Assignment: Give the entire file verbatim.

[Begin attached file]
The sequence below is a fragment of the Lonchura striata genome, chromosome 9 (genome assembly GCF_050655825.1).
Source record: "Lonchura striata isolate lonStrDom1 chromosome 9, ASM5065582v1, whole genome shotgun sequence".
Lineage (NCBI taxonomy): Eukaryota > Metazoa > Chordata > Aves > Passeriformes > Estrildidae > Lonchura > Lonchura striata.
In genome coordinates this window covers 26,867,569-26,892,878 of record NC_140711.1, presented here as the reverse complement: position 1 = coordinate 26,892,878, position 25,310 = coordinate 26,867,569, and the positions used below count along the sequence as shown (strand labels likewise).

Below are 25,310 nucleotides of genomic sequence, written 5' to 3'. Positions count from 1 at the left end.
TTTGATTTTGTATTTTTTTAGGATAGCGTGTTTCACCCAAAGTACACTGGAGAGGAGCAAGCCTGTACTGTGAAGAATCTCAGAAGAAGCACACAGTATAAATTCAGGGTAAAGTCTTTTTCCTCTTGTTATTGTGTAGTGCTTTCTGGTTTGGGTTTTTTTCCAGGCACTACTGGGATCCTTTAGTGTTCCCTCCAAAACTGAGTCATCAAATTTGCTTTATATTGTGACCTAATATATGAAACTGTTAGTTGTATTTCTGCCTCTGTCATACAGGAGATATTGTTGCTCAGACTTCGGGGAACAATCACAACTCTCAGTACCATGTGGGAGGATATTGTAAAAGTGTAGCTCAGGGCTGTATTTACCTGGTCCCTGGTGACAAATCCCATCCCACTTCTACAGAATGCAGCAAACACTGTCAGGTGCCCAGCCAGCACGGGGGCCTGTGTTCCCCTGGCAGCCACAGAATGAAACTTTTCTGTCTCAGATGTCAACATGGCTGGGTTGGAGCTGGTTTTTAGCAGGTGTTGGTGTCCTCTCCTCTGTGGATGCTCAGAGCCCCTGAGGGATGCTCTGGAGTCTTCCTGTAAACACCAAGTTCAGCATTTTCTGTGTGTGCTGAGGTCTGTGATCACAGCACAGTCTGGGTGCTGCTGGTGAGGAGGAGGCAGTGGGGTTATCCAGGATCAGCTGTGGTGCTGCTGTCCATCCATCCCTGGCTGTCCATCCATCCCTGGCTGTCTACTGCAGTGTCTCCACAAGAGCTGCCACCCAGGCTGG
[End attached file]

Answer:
The sequence below is a fragment of the Lonchura striata genome, chromosome 9 (genome assembly GCF_050655825.1).
Source record: "Lonchura striata isolate lonStrDom1 chromosome 9, ASM5065582v1, whole genome shotgun sequence".
Lineage (NCBI taxonomy): Eukaryota > Metazoa > Chordata > Aves > Passeriformes > Estrildidae > Lonchura > Lonchura striata.
In genome coordinates this window covers 26,867,569-26,892,878 of record NC_140711.1, presented here as the reverse complement: position 1 = coordinate 26,892,878, position 25,310 = coordinate 26,867,569, and the positions used below count along the sequence as shown (strand labels likewise).

Below are 25,310 nucleotides of genomic sequence, written 5' to 3'. Positions count from 1 at the left end.
TTTGATTTTGTATTTTTTTAGGATAGCGTGTTTCACCCAAAGTACACTGGAGAGGAGCAAGCCTGTACTGTGAAGAATCTCAGAAGAAGCACACAGTATAAATTCAGGGTAAAGTCTTTTTCCTCTTGTTATTGTGTAGTGCTTTCTGGTTTGGGTTTTTTTCCAGGCACTACTGGGATCCTTTAGTGTTCCCTCCAAAACTGAGTCATCAAATTTGCTTTATATTGTGACCTAATATATGAAACTGTTAGTTGTATTTCTGCCTCTGTCATACAGGAGATATTGTTGCTCAGACTTCGGGGAACAATCACAACTCTCAGTACCATGTGGGAGGATATTGTAAAAGTGTAGCTCAGGGCTGTATTTACCTGGTCCCTGGTGACAAATCCCATCCCACTTCTACAGAATGCAGCAAACACTGTCAGGTGCCCAGCCAGCACGGGGGCCTGTGTTCCCCTGGCAGCCACAGAATGAAACTTTTCTGTCTCAGATGTCAACATGGCTGGGTTGGAGCTGGTTTTTAGCAGGTGTTGGTGTCCTCTCCTCTGTGGATGCTCAGAGCCCCTGAGGGATGCTCTGGAGTCTTCCTGTAAACACCAAGTTCAGCATTTTCTGTGTGTGCTGAGGTCTGTGATCACAGCACAGTCTGGGTGCTGCTGGTGAGGAGGAGGCAGTGGGGTTATCCAGGATCAGCTGTGGTGCTGCTGTCCATCCATCCCTGGCTGTCCATCCATCCCTGGCTGTCTACTGCAGTGTCTCCACAAGAGCTGCCACCCAGGCTGG